No-one wants to play any more

No-one wants to play anymore!

A report from the fringes of motorsport:  by the well known scribbler for The Acrington Spoke Benders Association… THE RIGHT HON. BINKLEY BUTTER-SKEW

In the absence of the impressive Alvis speed 25 which is undergoing major engine work Rowland Racing’s John Paul Mason propelled Chris Guests’ Cooper T21 around a very wet practice session  at the 9th Grand Prix de Bressuire in June this year, showing a clean set of rear Dunlops to all comers – the Sunday qualifying and afternoon races were mostly dry and again the little Cooper was untouchable.  As at the Goodwood Revival earlier in September the car was running the smaller 1250 engine to its usual 1500 but JP was able to keep it on cam and out of the hay bales, entertaining the crowds with its nimble handling.

Michael Loreille in his Supercharged MG, Julian Eckersley in his Bugatti Brescia and JP in the Cooper played to the crowds by dicing together lap after lap changing places whilst all the time lapping a field of slower cars, adding to the spectacle – until JP decided enough was enough and got his head down.

With practice on the Saturday, qualifying on the Sunday morning and the longer Races in the afternoon (after a lovely long lunch, very French) prize-giving been reserved for the end of the day so the racing was back to back.

Like many events in France to avoid the complicated, expensive involvement of official governing, the racing at the Historic Grand Prix de Bressuire is classified as a demonstration race event with no official times being posted, with the exception of a unique scoring system known only to the acting Clark of the Course, where performance and positions are observed.  When the allotted time has passed, a flag is waved in the general direction of the winner, not necessarily the first one past the flag – it has been known to be the driver demonstrating a driving style in keeping with the event, but by en-large the first one past the flag gets a pat on the back.  The spirit of the event is none the less competitive and ever present.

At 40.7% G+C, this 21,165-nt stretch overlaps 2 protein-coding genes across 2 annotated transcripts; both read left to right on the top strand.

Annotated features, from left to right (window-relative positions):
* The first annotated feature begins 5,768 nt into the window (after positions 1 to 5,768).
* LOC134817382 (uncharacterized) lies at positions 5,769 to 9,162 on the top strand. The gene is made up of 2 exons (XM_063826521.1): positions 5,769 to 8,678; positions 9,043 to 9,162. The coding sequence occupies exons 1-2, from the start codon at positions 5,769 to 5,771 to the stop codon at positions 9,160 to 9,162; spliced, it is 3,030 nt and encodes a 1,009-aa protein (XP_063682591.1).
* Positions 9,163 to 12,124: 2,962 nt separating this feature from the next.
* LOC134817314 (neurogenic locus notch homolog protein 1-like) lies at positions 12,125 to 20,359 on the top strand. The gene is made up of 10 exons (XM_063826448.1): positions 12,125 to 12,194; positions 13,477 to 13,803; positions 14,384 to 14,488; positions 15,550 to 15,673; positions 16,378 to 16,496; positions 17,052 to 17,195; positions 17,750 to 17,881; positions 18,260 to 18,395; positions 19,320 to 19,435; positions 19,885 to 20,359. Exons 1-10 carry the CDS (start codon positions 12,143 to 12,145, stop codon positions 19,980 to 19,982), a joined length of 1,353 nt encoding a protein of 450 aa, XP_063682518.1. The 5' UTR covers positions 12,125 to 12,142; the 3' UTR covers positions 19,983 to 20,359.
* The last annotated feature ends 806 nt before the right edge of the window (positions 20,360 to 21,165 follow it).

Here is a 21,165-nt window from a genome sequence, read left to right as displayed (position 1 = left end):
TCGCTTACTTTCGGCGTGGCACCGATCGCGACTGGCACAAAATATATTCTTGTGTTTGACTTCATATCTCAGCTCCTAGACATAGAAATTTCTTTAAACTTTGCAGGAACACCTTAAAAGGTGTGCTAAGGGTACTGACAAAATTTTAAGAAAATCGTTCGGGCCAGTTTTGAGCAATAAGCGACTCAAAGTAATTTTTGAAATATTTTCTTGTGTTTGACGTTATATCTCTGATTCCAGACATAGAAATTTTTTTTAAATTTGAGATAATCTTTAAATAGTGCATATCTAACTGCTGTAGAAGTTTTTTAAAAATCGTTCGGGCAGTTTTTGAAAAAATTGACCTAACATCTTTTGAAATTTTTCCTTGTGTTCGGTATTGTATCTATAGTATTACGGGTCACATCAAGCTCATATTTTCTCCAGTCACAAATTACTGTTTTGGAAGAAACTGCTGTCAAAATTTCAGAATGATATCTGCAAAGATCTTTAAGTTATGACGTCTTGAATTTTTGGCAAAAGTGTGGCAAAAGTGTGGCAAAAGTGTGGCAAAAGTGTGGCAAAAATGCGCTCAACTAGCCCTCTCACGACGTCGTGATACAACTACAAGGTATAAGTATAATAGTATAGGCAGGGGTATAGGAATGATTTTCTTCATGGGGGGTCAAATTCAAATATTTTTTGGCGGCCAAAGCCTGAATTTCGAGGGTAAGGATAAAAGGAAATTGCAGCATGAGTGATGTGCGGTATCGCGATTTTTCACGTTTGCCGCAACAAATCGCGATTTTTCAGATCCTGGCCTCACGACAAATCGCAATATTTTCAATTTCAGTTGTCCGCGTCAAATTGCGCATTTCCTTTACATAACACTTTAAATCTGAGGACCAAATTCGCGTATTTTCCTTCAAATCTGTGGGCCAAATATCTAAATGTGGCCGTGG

BB-S

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Back from blighty now, with a new addition to the track day stable, Richard’s old Evo7, it wheezed its way back to our base in France, dropping a valve and half its exhaust on route, shame it was going quite well for a bit. Oh well one more for the rebuild queue. Shetland weather really sorts the wheat from the chaff.

Any who, some good news regarding the Alvis head, turned out to be a porous combustion chamber. Thankfully after a few passes through the vats at Ultraseal in Slough, we saw the pressure testing needle holding fast.

The radiator is currently undergoing modifications and repairs at Allisport after the contra-taunt with the wall at Angouleme. With the mods all done, we can finally fit the blower, yippee (all being well)

Now to put it all back together before Donnington.

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Pre-war racing

Well where do I start, this is my first attempt at a blogging thing to keep family and friends up to date with Richard and my racing events.  After winning in Portugal last year we  failed to finish this year after breaking the car in practice. (see race report for Portugal 2010 under  Motor Racing legends)

Palimuary diagnosis is a cracked block or head, which unfortunatly didn’t manifest itself , but with hignsight probaly happened at Angouleme the month before after a confrontation with the hairpin wall at the end of the straight.  Although there was minimal damage it did shock the chassis a bit, but we continued maintaining our position and finished on the podium.

This year looks good with a new event underway with Motor Racing Legends at the Donnington Historic Festival. Duncan and his team has introduced a new category, touring cars, unfortunatly we don’t have one eligible .. yet.  But we will hold our end up in the Pre-War section, all being well.

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